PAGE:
Mehmet Oz: How Dare You Call Me By My Real Name!

NEW YORK, NEW YORK - MARCH 09: Dr. Oz visits "Outnumbered Overtime with Harris Faulkner" at Fox News Channel Studios on March 09, 2020 in New York City. (Photo by Roy Rochlin/Getty Images)

Senate candidate Mehmet Oz is ginning up his own mock controversy over the Philadelphia Inquirer’s decision to – now you might need to sit down to absorb this – refer to him in stories by his real first and last names. It’s a total and utter outrage that is perfectly suited to the “Fox and Friends” couch.

Appearing on the Fox News show Monday morning, Oz and the hosts laid the grievance and victimization on thick. Oz tried to paint himself as a fighter against so-called “silencing” of Republicans in the media.

“The Inquirer hates — hates — that I’m empowering you, hates that I’m taking on some of the established folks, hates that the entrepreneurial solutions I’m offering might make sense,” Oz said. “They don’t like that I say what I see so they want to silence me. I tell you, it’s shocking that it would make them that uncomfortable this early in the campaign.”

Everyone knows him as “Dr. Oz,” he complained, so it’s baloney for the Inquirer to suggest that using his household name would give him an “unfair advantage.”

The faux controversy comes after Inquirer columnist Jeffrey Barg — who writes about the influence that language, grammar and punctuation has on society — pointed out the decision by the paper’s style committee. Barg argued that using the moniker of “Dr. Oz” to refer to the celebrity doctor presents ethics issues because it “bestows status, authority, and honor,” which would give Oz an edge in a competitive race like the Senate race he jumped into.

“In an overcrowded electoral field, anything that makes a candidate stand out can produce dividends,” Barg wrote. “Occasionally honorifics are helpful in distinguishing between multiple members of the same family who have the same last name, but with only one other Oz prominent in popular culture, it was unlikely that readers would confuse the celebrity doctor/Senate candidate with the Wizard.”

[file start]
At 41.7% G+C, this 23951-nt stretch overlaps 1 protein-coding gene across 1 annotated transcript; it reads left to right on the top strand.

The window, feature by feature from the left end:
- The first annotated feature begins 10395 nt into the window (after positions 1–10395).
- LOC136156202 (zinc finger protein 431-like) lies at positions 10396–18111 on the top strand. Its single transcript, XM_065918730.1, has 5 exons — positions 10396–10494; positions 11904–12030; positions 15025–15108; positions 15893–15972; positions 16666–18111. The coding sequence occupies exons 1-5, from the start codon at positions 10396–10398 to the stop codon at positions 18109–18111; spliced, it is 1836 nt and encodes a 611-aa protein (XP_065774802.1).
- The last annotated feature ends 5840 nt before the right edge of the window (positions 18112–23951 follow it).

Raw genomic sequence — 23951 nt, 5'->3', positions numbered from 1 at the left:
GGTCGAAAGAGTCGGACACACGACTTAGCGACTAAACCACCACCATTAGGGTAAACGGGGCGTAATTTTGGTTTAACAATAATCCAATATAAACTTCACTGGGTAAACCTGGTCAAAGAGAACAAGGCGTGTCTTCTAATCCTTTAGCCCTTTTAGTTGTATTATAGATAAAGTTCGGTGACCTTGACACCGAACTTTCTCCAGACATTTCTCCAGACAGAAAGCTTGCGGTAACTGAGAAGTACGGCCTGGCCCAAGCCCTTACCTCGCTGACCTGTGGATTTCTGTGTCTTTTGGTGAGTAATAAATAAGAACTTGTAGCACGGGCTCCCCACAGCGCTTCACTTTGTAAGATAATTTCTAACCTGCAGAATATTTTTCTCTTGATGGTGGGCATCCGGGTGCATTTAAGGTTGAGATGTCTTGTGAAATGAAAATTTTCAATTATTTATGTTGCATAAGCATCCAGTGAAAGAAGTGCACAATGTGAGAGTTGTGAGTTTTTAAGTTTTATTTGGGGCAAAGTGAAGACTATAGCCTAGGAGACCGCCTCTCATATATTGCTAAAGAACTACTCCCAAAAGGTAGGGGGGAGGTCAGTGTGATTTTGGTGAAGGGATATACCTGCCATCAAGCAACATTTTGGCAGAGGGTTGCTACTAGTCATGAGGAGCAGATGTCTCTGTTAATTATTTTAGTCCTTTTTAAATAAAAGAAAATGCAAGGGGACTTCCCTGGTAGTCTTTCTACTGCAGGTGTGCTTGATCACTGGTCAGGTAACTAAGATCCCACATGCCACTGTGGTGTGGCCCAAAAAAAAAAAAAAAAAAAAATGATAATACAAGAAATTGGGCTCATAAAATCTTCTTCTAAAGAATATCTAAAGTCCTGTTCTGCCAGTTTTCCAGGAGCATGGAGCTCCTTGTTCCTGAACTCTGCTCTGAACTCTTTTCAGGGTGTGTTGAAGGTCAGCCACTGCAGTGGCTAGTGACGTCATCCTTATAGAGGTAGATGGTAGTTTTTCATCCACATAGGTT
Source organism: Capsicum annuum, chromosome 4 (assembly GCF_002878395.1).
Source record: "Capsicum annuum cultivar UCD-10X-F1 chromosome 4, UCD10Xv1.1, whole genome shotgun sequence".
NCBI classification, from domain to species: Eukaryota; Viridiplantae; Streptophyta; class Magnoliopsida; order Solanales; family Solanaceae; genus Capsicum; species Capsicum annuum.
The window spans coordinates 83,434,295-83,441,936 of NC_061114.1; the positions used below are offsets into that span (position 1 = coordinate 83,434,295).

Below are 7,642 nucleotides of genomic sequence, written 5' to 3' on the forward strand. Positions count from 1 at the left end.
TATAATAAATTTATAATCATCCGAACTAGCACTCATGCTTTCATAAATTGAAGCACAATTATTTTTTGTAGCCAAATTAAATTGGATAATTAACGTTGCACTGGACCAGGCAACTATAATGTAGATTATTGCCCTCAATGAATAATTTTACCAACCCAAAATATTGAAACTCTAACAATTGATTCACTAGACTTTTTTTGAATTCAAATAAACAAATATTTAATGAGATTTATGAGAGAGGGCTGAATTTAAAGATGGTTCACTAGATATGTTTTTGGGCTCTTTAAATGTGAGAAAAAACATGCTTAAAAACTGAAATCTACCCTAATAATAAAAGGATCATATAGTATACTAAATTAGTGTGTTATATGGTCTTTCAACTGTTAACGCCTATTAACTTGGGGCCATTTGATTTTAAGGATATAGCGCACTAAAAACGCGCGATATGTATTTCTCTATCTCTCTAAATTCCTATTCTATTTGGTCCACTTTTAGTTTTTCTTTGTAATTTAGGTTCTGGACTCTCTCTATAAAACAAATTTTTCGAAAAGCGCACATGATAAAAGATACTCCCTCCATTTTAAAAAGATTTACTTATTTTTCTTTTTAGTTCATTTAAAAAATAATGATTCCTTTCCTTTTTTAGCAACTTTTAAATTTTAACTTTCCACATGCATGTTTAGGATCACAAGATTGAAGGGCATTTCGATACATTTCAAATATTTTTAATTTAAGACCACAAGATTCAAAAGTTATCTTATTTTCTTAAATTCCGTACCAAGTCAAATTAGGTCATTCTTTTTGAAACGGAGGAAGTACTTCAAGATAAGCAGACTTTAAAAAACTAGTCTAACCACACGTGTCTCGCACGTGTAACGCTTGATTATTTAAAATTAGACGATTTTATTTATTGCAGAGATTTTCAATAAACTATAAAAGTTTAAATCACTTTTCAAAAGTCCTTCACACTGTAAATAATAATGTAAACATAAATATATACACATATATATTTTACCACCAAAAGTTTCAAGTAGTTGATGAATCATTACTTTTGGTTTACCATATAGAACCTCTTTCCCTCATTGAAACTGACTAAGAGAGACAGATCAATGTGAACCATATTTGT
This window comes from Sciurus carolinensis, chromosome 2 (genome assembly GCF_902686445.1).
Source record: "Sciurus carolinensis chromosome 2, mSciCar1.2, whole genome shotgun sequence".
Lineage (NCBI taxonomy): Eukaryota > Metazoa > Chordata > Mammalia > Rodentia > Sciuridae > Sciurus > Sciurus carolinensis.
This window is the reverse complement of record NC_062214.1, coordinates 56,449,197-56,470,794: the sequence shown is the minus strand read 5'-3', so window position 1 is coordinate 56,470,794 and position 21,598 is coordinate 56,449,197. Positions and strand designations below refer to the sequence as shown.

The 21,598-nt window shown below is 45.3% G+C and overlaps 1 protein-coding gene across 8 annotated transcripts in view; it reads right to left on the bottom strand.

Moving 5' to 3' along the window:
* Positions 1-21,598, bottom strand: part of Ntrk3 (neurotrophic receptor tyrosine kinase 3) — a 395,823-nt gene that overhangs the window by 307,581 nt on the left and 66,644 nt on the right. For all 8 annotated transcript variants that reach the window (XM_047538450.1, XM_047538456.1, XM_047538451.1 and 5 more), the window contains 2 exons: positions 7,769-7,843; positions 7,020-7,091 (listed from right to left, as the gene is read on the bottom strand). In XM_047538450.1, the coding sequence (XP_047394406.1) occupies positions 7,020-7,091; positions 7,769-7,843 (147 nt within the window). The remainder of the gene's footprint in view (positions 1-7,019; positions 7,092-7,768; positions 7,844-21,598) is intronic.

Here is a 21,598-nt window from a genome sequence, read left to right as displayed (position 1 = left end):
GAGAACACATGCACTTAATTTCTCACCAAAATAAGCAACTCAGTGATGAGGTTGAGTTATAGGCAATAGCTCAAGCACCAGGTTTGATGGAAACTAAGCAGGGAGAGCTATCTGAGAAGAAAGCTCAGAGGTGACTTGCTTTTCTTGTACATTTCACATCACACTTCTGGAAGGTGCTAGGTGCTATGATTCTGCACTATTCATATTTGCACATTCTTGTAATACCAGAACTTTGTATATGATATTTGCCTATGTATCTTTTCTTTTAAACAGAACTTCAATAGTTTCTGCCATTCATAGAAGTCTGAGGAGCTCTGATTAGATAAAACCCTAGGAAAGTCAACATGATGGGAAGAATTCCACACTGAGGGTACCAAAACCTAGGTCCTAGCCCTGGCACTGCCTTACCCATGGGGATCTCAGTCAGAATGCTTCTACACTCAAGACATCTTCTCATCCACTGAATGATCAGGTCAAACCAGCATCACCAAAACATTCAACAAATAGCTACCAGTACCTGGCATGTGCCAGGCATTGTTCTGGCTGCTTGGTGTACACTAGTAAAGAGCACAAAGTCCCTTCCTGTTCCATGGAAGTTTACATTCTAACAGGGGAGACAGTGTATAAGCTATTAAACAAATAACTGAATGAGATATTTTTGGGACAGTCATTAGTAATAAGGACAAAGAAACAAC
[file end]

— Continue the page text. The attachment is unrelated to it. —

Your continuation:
Barg also noted that Oz isn’t the only doctor running in the Pennsylvania Senate race — the Inquirer refers to Democratic candidate named Val Arkoosh, who is also a physician, by her first and last name in headlines.

Later in the day Monday, the distributor of Oz’s TV show, Sony Pictures Television, announced that “The Dr. Oz Show” will come to an end next month as its host runs to replace Sen. Pat Toomey (R-PA) in the crowded Pennsylvania Senate race.

Oz announced his bid late last month in an op-ed published in the Washington Examiner, in which the celebrity doctor griped about the simmering anger in the electorate and the federal government’s response to COVID-19.

Oz, who served on former President Trump’s health council after Trump appeared on his show to tout his medical records while running for the presidency in 2016, has already drawn skepticism for his history of previously living in New Jersey for the past two decades. The celebrity doctor only registered to vote in Pennsylvania last year under his in-laws’ address in suburban Philadelphia.

Oz’s Senate bid comes as Republicans hope to retake the majority in next year’s midterm elections. The celebrity doctor launched his Senate campaign shortly after the Trump-endorsed Republican Sean Parnell dropped his Senate bid in Pennsylvania after losing a child custody battle against his estranged wife, a ruling which came amid allegations of spousal abuse.

Watch Oz’s remarks below:

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